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I'm studying tensor algebra and exterior algebra and having problems with the definition of $\bigwedge(\mathbb{V})$.

Let $\mathbb{V}$ be any vectorial space over a field $K$. Define $T^k\mathbb{V}:=\underbrace{\mathbb{V}\otimes \mathbb{V}\otimes\cdots\otimes\mathbb{V}}_{k-times}$, where $T^0\mathbb{V}=K$.

Define the tensorial algebra $T(\mathbb{V}):=\bigoplus_{k=0}^{\infty}T^k(\mathbb{V})=K\oplus\mathbb{V}\oplus(\mathbb{V}\otimes\mathbb{V})\oplus\cdots$.

Multiplication on $T(\mathbb{V})$ is determinated by the canonical isomorphism $T^k(\mathbb{V})\oplus T^j(\mathbb{V})\rightarrow T^{k+j}(\mathbb{V})$, so $T(\mathbb{V})$ is naturally a graded algebra.

Define exterior algebra (and here is my doubt) $\bigwedge(\mathbb{V})$ over a $K$-vector space $\mathbb{V}$ as the quotient algebra of the tensorial algebra $T(\mathbb{V})$ by the two sided ideal $I$ spanned by the elements of the form $x\otimes x$ with $x\in\mathbb{V}$,

$\bigwedge(\mathbb{V}):=\dfrac{T(\mathbb{V})}{I}$

My question is, first of all how are specifically the elements of $I$? It is a subspace of $T(\mathbb{V})$.

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Multiplication on $T(\mathbb{V})$ is determinated by the canonical isomorphism $T^k(\mathbb{V})\oplus T^j(\mathbb{V})\rightarrow T^{k+j}(\mathbb{V})$, so $T(\mathbb{V})$ is naturally a graded algebra.

I think that direct sum should be a tensor.

Define exterior algebra (and here is my doubt) $\bigwedge(\mathbb{V})$ over a $K$-vector space $\mathbb{V}$ as the quotient algebra of the tensorial algebra $T(\mathbb{V})$ by the two sided ideal $I$ spanned by the elements of the form $x\otimes x$ with $x\in\mathbb{V}$, $$\bigwedge(\mathbb{V}):=\dfrac{T(\mathbb{V})}{I}$$ My question is, first of all how are specifically the elements of $I$? It is a subspace of $T(\mathbb{V})$.

As it's mentioned in its name, the tensor algebra is an algebra, which means it's a vector space together with a product $\otimes: TV\times TV\to TV$. In particular it is a ring (under addition of vectors and tensor product) and that is where the notion of ideal comes from.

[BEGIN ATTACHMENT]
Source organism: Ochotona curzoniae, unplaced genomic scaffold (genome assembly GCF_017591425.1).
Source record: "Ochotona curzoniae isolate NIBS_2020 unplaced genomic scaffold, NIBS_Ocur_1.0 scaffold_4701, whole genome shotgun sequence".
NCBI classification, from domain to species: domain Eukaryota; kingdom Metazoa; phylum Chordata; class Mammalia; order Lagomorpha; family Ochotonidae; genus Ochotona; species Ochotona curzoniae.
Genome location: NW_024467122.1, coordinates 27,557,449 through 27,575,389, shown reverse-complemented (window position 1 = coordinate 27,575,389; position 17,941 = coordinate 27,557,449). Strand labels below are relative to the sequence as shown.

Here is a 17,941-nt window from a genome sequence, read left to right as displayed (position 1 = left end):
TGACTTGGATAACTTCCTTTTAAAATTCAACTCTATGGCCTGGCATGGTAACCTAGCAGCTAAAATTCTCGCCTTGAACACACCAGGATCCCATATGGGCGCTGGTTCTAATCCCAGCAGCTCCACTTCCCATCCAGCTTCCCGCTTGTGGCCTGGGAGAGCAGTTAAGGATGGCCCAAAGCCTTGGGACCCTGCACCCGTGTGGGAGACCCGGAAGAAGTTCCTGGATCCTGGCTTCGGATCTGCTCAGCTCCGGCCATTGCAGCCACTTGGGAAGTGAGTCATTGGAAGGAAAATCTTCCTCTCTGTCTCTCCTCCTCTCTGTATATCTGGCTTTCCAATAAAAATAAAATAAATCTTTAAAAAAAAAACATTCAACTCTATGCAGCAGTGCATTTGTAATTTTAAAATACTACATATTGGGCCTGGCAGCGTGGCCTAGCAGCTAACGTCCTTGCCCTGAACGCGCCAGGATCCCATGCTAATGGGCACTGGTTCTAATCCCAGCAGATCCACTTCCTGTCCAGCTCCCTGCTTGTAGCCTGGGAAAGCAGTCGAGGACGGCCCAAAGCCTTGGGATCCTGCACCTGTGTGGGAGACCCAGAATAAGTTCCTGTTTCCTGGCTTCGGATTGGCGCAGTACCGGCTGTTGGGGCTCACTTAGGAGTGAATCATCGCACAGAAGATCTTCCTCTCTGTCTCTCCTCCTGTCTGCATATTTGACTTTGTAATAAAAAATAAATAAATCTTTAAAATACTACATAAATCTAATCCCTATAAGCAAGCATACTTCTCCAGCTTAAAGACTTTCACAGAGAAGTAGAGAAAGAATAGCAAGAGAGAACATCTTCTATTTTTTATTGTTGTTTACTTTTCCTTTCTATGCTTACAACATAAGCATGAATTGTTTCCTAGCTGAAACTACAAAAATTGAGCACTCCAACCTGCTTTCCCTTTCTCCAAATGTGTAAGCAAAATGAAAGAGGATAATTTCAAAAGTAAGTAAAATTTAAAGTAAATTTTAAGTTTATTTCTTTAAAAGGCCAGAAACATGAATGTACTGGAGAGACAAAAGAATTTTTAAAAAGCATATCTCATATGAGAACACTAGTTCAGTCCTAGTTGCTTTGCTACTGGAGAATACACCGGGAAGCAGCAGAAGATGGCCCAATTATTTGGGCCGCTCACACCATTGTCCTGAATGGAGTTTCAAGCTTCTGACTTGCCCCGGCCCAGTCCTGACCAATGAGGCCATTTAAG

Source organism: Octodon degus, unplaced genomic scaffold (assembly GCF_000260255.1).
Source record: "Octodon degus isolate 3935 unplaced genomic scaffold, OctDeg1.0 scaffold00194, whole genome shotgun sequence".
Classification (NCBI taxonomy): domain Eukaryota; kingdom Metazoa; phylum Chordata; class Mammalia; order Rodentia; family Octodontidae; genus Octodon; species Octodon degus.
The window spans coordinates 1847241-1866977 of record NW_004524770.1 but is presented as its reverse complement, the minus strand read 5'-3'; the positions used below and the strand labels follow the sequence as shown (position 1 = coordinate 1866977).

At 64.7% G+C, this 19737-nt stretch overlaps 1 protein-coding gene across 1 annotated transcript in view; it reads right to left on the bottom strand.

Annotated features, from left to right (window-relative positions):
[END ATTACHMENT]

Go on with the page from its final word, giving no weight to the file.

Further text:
By definition, an ideal of a ring is a subset of a ring such that:

  • It's a subgroup under addition,

  • If you multiply any element of the ideal by ANY element of the ring, the result will be again an element of the ideal, for example, whenever you multiply an even integer by ANY integer, the result is again an even integer. Therefore, the even integers form an ideal of $\mathbb{Z}$.

Now, the question is how do I construct the ideal generated by a set? Let's do this for the example at hand. (I'll do the explicit construction, the less hands-on approach consists of intersecting all the ideals containing $S$.) Consider the set $S=\{x\otimes x|x\in V\}\subset V\otimes V$. The ideal generated by $S$ should satisfy the two properties we mentioned above:

  • It must be a subgroup under addition. (1) $0\in S$, (2) We must add inverses, that is, add all the elements of the form $-(x\otimes x)$ for all $x\in V$, (3) it must be closed under addition, so we must allow all possible finite sums of its elements.

With this in mind, what we have is that the ideal generated by $S$ must at least containg the set $$ S\subset S'=\{\sum_{i}(\pm 1)x_i\otimes x_i|\text{the sum is finite and }x_i\in V\}. $$

  • Tensoring any element of the ideal must be an element of the ideal again! The way to solve this is rather obvious, we just add all the possibilities to $S'$! The explicit formula of the ideal then is: $$ \boxed{ I=\{\sum_i r_i\otimes (x_i\otimes x_i)\otimes s_i|\text{the sum is finite and }x_i\in V, r_i,s_i\in TV\}. }$$

I hope I didn't end up making it look more complicated than it is, feel free to ask questions.

The essential idea behind this construction is that quotienting by this ideal is basically imposing the relation $x\otimes x=0$ (in the quotient) or equivalently (try to show it), $$ x\otimes y + y\otimes x\sim0\iff x\otimes y \sim -y\otimes x, $$ which turns out to be very useful in a lot of contexts, for example, notice that the determinant function somehow behaves like this: if you exchange two columns it changes signs.

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